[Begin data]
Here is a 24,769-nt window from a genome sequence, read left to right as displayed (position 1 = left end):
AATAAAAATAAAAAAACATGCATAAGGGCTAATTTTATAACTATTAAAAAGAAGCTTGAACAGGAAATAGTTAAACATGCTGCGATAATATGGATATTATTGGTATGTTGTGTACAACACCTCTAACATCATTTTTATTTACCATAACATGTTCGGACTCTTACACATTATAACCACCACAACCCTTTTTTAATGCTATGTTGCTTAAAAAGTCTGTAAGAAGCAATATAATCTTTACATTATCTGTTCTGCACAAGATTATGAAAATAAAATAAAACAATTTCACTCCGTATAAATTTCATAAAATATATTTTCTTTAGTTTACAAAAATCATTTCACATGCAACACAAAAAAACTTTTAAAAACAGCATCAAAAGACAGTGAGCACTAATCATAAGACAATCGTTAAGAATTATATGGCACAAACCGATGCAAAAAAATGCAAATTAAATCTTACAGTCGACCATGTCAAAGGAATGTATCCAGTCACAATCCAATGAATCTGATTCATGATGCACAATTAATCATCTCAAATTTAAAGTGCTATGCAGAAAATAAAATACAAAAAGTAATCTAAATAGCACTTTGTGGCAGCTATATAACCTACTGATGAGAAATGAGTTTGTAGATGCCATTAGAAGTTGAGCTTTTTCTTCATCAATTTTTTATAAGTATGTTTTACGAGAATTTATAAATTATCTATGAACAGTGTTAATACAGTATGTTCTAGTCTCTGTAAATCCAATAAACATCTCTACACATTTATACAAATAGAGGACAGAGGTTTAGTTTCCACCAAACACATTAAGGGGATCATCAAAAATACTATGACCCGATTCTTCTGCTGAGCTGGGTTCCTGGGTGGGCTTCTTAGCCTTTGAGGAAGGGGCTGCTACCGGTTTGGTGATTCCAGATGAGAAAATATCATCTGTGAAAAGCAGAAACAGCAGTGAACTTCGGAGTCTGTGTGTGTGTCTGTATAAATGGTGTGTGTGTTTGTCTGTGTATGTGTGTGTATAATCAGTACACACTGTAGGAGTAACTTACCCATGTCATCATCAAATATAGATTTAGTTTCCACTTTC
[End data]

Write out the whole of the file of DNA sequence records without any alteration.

Here is a 24,769-nt window from a genome sequence, read left to right as displayed (position 1 = left end):
AATAAAAATAAAAAAACATGCATAAGGGCTAATTTTATAACTATTAAAAAGAAGCTTGAACAGGAAATAGTTAAACATGCTGCGATAATATGGATATTATTGGTATGTTGTGTACAACACCTCTAACATCATTTTTATTTACCATAACATGTTCGGACTCTTACACATTATAACCACCACAACCCTTTTTTAATGCTATGTTGCTTAAAAAGTCTGTAAGAAGCAATATAATCTTTACATTATCTGTTCTGCACAAGATTATGAAAATAAAATAAAACAATTTCACTCCGTATAAATTTCATAAAATATATTTTCTTTAGTTTACAAAAATCATTTCACATGCAACACAAAAAAACTTTTAAAAACAGCATCAAAAGACAGTGAGCACTAATCATAAGACAATCGTTAAGAATTATATGGCACAAACCGATGCAAAAAAATGCAAATTAAATCTTACAGTCGACCATGTCAAAGGAATGTATCCAGTCACAATCCAATGAATCTGATTCATGATGCACAATTAATCATCTCAAATTTAAAGTGCTATGCAGAAAATAAAATACAAAAAGTAATCTAAATAGCACTTTGTGGCAGCTATATAACCTACTGATGAGAAATGAGTTTGTAGATGCCATTAGAAGTTGAGCTTTTTCTTCATCAATTTTTTATAAGTATGTTTTACGAGAATTTATAAATTATCTATGAACAGTGTTAATACAGTATGTTCTAGTCTCTGTAAATCCAATAAACATCTCTACACATTTATACAAATAGAGGACAGAGGTTTAGTTTCCACCAAACACATTAAGGGGATCATCAAAAATACTATGACCCGATTCTTCTGCTGAGCTGGGTTCCTGGGTGGGCTTCTTAGCCTTTGAGGAAGGGGCTGCTACCGGTTTGGTGATTCCAGATGAGAAAATATCATCTGTGAAAAGCAGAAACAGCAGTGAACTTCGGAGTCTGTGTGTGTGTCTGTATAAATGGTGTGTGTGTTTGTCTGTGTATGTGTGTGTATAATCAGTACACACTGTAGGAGTAACTTACCCATGTCATCATCAAATATAGATTTAGTTTCCACTTTC